I have a two-part question. Although this seems to be a very simple question, the answers may not be so simple. First, after making jigs, backing board, using sacrificial wood and anything else one might do: what do most home woodworking shops do with all of the leftover scrap pieces of wood? I know a woodburning stove in one’s shop will solve this problem, but what about those that don’t have a stove? Second, and probably a bigger problem, is what to do with the mountains of sawdust that accumulate? – Jerry Barnhill
Chris Marshall: Despite our tendency as woodworkers to be frugal and efficient with material waste, Jerry, sooner or later we end up with piles of little scraps that just don’t have practical use. I’m not talking about valuable offcuts of exotic lumber that could become things like pen blanks or decorative splines, but rather those bits and pieces of “ordinary” scrap: small plywood chunks, slivers from rip cuts and the like. Sometime along the way, we all must decide, do I hoard it in the hope that those scraps all will find good use someday, or do we part with it? For me, scraps shorter than about a foot tend to end up forever lost at the bottom of my scrap bin. My rule of thumb is, if it’s long enough to stack on a shelf and see, it’s long enough to keep. The small stuff goes into the trash or bonfire pit, or I slice it up for use as stir sticks for quart cans of finish. That said, I do try to be very careful when laying out project parts to minimize the waste. With planning, I don’t end up with a lot of scrap debris. I consider efficiency of material use to be part of the building process, and I don’t like to waste money or resources any more than the next guy.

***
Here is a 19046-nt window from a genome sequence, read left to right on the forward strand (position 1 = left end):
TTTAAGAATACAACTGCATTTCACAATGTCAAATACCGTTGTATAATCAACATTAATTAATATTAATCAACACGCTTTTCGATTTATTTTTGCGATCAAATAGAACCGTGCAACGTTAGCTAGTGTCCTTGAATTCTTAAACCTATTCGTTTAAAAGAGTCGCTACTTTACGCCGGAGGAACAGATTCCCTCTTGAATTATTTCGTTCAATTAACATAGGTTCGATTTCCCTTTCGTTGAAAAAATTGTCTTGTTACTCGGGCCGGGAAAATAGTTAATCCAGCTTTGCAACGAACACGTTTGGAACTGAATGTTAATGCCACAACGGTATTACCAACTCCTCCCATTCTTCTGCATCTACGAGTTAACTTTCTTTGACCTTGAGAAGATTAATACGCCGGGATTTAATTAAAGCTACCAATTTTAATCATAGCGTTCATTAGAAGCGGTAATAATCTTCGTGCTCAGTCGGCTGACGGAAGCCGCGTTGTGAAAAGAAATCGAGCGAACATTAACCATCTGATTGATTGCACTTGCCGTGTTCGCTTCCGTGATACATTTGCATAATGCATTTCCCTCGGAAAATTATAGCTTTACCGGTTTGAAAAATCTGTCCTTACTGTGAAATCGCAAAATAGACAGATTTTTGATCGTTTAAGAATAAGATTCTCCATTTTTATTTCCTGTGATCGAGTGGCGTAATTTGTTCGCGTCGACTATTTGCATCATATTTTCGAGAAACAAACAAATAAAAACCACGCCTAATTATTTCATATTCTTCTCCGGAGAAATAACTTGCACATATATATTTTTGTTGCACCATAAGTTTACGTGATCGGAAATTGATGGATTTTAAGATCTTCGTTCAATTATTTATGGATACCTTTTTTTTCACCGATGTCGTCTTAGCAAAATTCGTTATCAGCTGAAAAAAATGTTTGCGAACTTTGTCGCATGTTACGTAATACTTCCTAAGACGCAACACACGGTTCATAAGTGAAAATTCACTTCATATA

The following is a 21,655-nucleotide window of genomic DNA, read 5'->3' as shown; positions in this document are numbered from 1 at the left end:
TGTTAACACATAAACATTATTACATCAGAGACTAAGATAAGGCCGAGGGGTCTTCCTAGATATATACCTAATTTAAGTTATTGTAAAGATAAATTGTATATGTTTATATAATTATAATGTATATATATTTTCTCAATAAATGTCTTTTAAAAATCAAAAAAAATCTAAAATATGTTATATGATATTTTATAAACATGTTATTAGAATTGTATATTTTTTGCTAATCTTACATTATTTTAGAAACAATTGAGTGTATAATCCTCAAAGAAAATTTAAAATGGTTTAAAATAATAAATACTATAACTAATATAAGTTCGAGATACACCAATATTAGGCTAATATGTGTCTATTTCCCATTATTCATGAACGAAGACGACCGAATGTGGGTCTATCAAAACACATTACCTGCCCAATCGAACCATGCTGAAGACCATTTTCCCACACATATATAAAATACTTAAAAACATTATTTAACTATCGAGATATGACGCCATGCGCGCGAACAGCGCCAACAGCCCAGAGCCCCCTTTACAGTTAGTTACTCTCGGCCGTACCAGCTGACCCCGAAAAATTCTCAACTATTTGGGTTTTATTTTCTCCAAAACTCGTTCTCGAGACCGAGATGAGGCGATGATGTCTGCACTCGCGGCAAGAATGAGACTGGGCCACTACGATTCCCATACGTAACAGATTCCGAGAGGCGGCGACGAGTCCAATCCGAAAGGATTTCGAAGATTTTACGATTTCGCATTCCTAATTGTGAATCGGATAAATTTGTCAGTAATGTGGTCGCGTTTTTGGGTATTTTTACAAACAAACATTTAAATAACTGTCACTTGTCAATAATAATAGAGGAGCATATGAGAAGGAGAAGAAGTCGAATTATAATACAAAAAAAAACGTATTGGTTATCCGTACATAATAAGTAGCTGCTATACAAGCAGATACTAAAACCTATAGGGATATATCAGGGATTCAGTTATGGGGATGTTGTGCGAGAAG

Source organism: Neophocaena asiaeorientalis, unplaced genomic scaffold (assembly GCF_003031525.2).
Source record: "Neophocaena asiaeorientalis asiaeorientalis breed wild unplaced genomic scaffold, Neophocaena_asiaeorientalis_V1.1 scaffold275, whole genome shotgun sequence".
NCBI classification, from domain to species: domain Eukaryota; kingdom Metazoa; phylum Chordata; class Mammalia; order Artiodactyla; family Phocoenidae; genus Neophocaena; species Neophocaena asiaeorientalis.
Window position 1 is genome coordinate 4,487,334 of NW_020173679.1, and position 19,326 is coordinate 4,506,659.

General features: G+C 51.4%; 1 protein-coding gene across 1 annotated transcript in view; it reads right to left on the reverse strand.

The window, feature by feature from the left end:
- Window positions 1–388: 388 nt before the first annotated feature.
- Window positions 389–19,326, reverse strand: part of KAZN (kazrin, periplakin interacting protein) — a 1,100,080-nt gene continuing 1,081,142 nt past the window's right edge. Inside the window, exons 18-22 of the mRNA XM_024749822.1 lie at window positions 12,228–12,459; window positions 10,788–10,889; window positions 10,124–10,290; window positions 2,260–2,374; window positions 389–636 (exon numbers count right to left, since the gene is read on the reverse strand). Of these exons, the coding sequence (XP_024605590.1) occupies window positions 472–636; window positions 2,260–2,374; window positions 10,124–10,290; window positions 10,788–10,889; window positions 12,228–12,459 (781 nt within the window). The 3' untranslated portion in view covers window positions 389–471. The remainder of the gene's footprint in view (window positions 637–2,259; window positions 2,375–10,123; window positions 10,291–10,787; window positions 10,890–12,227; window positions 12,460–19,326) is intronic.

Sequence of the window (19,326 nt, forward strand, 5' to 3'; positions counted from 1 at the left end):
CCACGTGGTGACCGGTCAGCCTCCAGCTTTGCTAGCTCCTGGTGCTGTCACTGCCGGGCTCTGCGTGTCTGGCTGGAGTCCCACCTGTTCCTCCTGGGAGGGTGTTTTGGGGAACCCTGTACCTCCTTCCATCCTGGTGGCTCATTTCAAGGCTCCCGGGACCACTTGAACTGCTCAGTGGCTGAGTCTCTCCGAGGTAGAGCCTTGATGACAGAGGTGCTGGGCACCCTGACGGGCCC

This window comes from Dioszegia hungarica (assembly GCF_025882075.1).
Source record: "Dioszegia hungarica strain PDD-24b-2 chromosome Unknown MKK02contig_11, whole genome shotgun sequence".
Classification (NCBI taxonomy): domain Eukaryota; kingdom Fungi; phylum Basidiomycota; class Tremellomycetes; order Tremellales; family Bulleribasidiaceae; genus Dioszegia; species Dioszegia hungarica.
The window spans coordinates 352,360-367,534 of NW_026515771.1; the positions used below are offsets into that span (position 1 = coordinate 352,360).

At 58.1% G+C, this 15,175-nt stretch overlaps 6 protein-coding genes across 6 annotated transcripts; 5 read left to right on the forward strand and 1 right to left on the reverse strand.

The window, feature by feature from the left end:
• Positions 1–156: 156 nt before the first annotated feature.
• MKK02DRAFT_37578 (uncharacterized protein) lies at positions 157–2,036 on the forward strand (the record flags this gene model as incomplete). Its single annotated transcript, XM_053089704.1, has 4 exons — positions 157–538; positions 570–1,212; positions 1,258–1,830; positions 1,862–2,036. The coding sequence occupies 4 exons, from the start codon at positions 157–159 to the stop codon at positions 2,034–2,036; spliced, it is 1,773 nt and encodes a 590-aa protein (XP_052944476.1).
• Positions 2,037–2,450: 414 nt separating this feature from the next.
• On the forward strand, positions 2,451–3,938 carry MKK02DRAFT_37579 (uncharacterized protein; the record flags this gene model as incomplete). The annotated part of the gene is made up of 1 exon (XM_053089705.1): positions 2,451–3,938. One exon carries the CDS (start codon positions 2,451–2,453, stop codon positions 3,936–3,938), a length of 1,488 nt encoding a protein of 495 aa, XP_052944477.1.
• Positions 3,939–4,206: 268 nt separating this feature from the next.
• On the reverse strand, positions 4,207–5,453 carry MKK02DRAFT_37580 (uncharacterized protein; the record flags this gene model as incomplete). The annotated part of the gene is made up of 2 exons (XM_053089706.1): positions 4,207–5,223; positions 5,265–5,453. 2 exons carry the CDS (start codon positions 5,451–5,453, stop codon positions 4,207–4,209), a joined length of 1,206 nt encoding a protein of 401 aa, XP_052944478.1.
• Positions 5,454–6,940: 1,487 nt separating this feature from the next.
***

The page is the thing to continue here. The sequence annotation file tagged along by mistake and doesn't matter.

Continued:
As to your question about sawdust waste, it’s biodegradable, but that process takes a long time. If you have an effective composting routine, you can introduce small amounts of sawdust into your compost and dispose of it that way (but, be sure to read Tim’s warning about this, below). Trouble is, when my dust collector fills up, I have 50 gallons of it at a time — way more than I can compost and use practically. So, I take it to the trash collection center. I try to dump it directly from the dust collector bags so I’m not leaving any more plastic trash bags in the landfill than I have to. It’s clean waste, and eventually it will become part of the earth again. I can live with that. But, I’m sure fellow eZine readers will have lots of other suggestions for you — animal bedding, shop spill absorber, yard mulch, firestarter bricks, etc. And, the Internet has many suggestions too. Just do a search for “recycling sawdust” and you’ll get a quick list of ideas in just a few clicks.
Tim Inman: I do use a wood stove in my shop for part of my heat, and I also use a woodburning boiler to supply some of the heat for my house. So, what I do with my scraps is pretty obvious. It hasn’t always been this way, though. When I did not have access to a heat capturing device, I found that whatever couldn’t be creatively joined into bigger blocks for turning or used some other way inevitably went into either a chipper for mulch or the dumpster. I feel much better using the scrap for heat.
As for the mountain of sawdust that builds up, there are some issues. Sawdust makes great mulch paths and garden/landscaping material. BUT! Many of the cabinet woods we use for fine furniture come complete from Mother Nature with their own built-in set of “leave me alone” chemicals in them. The resins within woods like American walnut, rosewood and even mahogany can be quite toxic to garden plants and flowers. They are nature’s anti-rot, self-pesticides. The sawdust from them should not be used in places where you want something to grow. American walnut will kill a compost pile and the compost that does generate after a number of years is still toxic to things like tomatoes. So, for walking paths cabinet wood sawdust is great. For garden mulch, no. Otherwise, I’m afraid it is the dumpster for this stuff, too.
One last safety note. If you do have a wood stove, don’t get it red-hot and throw in lots of sawdust. BOOM! goes the wood stove – and maybe your shop….